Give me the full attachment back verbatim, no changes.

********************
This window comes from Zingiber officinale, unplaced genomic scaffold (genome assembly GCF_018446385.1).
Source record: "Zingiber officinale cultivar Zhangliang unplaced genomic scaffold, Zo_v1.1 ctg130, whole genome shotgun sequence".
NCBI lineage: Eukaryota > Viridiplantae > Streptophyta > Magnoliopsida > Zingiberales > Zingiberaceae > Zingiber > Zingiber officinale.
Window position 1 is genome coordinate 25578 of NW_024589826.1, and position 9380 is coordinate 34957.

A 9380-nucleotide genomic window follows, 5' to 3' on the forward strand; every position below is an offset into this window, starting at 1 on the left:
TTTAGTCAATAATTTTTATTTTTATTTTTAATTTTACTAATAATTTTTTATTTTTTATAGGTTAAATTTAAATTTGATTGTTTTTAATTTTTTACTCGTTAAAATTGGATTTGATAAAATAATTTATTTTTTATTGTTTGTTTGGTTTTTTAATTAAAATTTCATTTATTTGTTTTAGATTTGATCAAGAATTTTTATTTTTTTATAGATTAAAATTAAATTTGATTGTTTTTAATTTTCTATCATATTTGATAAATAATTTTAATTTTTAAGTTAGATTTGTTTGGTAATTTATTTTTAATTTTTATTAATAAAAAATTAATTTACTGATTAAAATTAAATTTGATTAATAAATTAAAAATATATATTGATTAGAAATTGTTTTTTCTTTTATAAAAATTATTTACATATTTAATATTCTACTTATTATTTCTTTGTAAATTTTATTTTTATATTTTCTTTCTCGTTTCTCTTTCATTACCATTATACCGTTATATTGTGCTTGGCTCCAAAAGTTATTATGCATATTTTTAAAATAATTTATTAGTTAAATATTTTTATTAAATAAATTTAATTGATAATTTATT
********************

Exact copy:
This window comes from Zingiber officinale, unplaced genomic scaffold (genome assembly GCF_018446385.1).
Source record: "Zingiber officinale cultivar Zhangliang unplaced genomic scaffold, Zo_v1.1 ctg130, whole genome shotgun sequence".
NCBI lineage: Eukaryota > Viridiplantae > Streptophyta > Magnoliopsida > Zingiberales > Zingiberaceae > Zingiber > Zingiber officinale.
Window position 1 is genome coordinate 25578 of NW_024589826.1, and position 9380 is coordinate 34957.

A 9380-nucleotide genomic window follows, 5' to 3' on the forward strand; every position below is an offset into this window, starting at 1 on the left:
TTTAGTCAATAATTTTTATTTTTATTTTTAATTTTACTAATAATTTTTTATTTTTTATAGGTTAAATTTAAATTTGATTGTTTTTAATTTTTTACTCGTTAAAATTGGATTTGATAAAATAATTTATTTTTTATTGTTTGTTTGGTTTTTTAATTAAAATTTCATTTATTTGTTTTAGATTTGATCAAGAATTTTTATTTTTTTATAGATTAAAATTAAATTTGATTGTTTTTAATTTTCTATCATATTTGATAAATAATTTTAATTTTTAAGTTAGATTTGTTTGGTAATTTATTTTTAATTTTTATTAATAAAAAATTAATTTACTGATTAAAATTAAATTTGATTAATAAATTAAAAATATATATTGATTAGAAATTGTTTTTTCTTTTATAAAAATTATTTACATATTTAATATTCTACTTATTATTTCTTTGTAAATTTTATTTTTATATTTTCTTTCTCGTTTCTCTTTCATTACCATTATACCGTTATATTGTGCTTGGCTCCAAAAGTTATTATGCATATTTTTAAAATAATTTATTAGTTAAATATTTTTATTAAATAAATTTAATTGATAATTTATT